CHICAGO (AP) — A shooting that wounded two women at Friday night's Chicago White Sox-Oakland Athletics game most likely involved a gun that went off inside Guaranteed Rate Field, Chicago's interim police superintendent said Monday.
Officials have said little about where the bullets came from, or if someone brought a gun into the stadium, but Fred Waller, interim superintendent of Chicago Police Department, said Monday that investigators have nearly ruled out the possibility that the shots came from outside the ballpark, the Chicago Tribune reported.
“We’re dispelling a lot of things,” Waller said during a brief media availability. “(A shot) coming from outside is something we’ve almost completely dispelled. We’re still looking at every avenue. It’s still under investigation. Something from inside, it could’ve happened that way. We’re looking at every avenue, exploring every lead and everything that we can get.”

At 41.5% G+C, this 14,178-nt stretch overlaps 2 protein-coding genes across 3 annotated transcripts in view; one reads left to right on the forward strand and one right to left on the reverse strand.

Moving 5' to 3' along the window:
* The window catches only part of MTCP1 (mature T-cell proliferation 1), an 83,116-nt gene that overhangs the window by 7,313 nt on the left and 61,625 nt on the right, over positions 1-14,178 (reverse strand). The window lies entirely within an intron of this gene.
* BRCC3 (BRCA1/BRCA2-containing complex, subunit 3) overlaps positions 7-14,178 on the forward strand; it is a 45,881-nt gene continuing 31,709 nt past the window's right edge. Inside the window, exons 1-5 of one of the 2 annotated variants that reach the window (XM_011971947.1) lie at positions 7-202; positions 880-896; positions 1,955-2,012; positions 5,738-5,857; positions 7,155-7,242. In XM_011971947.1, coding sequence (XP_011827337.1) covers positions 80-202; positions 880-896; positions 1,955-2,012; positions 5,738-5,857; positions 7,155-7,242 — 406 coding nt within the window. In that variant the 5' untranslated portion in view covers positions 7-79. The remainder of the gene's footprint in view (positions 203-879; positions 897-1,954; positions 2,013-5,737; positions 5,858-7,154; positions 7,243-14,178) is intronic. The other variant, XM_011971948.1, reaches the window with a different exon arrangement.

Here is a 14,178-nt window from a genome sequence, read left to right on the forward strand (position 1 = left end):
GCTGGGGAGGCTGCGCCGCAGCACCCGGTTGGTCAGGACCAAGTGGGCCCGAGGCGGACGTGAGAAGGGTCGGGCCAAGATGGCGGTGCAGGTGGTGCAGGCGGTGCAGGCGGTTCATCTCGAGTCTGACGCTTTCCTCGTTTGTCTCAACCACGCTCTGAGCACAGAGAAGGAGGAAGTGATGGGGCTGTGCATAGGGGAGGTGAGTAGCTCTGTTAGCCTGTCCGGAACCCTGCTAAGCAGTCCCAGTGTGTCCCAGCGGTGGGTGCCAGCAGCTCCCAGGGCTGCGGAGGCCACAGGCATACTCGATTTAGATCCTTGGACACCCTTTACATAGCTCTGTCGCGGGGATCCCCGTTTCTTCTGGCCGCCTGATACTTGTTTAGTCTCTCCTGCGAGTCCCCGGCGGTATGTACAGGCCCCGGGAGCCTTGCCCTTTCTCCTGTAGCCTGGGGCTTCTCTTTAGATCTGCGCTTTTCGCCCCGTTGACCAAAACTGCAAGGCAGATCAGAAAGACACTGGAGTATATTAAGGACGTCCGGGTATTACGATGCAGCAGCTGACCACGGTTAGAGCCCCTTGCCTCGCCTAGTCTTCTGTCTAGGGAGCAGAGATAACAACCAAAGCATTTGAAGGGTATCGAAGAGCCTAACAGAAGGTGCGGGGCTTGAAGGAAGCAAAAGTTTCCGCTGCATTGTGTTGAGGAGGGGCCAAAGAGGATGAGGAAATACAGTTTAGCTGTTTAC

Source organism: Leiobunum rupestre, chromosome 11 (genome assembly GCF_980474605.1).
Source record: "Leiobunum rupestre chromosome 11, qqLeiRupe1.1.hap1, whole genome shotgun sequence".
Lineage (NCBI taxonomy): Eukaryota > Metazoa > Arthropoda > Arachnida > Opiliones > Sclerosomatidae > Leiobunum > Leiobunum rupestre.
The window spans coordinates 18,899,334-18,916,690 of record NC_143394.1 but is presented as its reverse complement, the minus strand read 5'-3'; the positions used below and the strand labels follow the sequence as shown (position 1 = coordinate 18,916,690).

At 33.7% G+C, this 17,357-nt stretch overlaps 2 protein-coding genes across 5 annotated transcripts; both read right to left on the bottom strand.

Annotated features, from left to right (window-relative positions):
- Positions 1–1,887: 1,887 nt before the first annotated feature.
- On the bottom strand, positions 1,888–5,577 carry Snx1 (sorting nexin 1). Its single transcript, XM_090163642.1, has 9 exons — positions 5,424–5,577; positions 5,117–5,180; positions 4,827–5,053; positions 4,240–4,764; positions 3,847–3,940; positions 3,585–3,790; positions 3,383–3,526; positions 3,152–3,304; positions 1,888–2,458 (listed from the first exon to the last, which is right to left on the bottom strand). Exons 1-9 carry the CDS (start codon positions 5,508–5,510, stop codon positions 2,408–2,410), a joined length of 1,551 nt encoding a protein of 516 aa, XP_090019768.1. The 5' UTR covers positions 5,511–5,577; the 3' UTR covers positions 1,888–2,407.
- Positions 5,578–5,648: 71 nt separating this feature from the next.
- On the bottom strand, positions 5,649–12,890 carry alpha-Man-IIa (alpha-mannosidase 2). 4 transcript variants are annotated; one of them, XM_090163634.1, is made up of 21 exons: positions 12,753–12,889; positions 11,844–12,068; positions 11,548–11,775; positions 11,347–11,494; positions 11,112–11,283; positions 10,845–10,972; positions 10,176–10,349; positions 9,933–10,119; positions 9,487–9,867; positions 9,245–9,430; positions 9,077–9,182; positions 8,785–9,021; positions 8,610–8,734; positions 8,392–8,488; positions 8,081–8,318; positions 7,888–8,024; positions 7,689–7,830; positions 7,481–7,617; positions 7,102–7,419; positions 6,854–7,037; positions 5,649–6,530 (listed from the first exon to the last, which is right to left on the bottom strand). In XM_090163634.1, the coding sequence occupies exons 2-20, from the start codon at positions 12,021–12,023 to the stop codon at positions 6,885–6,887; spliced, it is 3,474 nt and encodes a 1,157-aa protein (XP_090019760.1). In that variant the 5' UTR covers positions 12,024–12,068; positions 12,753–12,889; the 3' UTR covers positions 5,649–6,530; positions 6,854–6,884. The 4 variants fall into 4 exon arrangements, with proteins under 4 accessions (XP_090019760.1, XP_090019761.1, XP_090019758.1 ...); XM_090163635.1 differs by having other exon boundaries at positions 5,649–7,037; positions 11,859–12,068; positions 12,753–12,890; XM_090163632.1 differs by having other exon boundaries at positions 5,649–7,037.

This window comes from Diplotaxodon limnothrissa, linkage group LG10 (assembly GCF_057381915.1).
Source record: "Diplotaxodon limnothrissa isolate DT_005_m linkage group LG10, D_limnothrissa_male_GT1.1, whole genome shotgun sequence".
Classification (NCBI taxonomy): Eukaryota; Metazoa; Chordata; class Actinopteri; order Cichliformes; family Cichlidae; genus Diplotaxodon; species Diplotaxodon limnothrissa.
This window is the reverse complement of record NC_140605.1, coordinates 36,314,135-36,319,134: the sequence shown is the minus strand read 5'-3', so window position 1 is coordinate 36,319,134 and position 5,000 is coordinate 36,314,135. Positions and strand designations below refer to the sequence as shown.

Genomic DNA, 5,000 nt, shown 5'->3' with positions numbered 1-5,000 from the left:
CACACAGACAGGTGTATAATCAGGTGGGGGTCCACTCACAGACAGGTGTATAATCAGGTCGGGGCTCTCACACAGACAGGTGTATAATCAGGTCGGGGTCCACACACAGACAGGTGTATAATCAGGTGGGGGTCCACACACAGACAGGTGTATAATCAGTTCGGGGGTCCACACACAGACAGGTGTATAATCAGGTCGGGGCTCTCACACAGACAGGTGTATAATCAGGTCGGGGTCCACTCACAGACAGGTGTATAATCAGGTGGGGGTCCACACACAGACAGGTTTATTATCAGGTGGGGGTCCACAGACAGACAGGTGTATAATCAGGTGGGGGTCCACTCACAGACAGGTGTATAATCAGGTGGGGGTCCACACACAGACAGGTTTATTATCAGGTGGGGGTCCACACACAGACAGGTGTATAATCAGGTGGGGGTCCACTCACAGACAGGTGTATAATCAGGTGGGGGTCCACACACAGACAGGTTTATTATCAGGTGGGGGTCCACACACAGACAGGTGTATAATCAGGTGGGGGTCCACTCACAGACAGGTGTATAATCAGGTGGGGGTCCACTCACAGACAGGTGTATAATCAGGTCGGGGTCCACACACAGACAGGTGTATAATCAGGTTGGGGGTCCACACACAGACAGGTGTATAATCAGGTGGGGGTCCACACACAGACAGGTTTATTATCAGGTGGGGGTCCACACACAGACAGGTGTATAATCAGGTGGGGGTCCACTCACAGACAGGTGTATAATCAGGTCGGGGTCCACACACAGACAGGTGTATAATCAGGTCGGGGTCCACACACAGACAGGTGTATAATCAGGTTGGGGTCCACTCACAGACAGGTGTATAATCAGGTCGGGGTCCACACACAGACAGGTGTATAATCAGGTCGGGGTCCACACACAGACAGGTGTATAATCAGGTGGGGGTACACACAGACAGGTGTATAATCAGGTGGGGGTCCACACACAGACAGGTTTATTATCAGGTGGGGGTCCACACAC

A spokesperson for Major League Baseball declined comment Monday.
Both wounded women, ages 42 and 26, were expected to recover from the shooting that occurred during the fourth inning at Guaranteed Rate Field during Oakland’s 12-4 victory over the Chicago White Sox. Police said the 42-year-old sustained a gunshot wound to the leg and the 26-year-old had a graze wound to her abdomen.
Waller said the police department initially requested that the game be halted after the shooting was discovered.
Mayor Brandon Johnson said he was made aware of the shooting shortly after it occurred Friday, but he declined to say whether he was part of the decision to allow the game to continue or whether in hindsight that was the right choice.
“Obviously, this is an ongoing investigation and the Chicago Police Department has done a remarkable job of gathering all the evidence and as more information becomes available, that information will be reported,” Johnson said.
The White Sox said Saturday that they were not aware at first that a woman injured during the game was shot, and that the Chicago Police Department would have stopped play if officers thought it was unsafe to continue.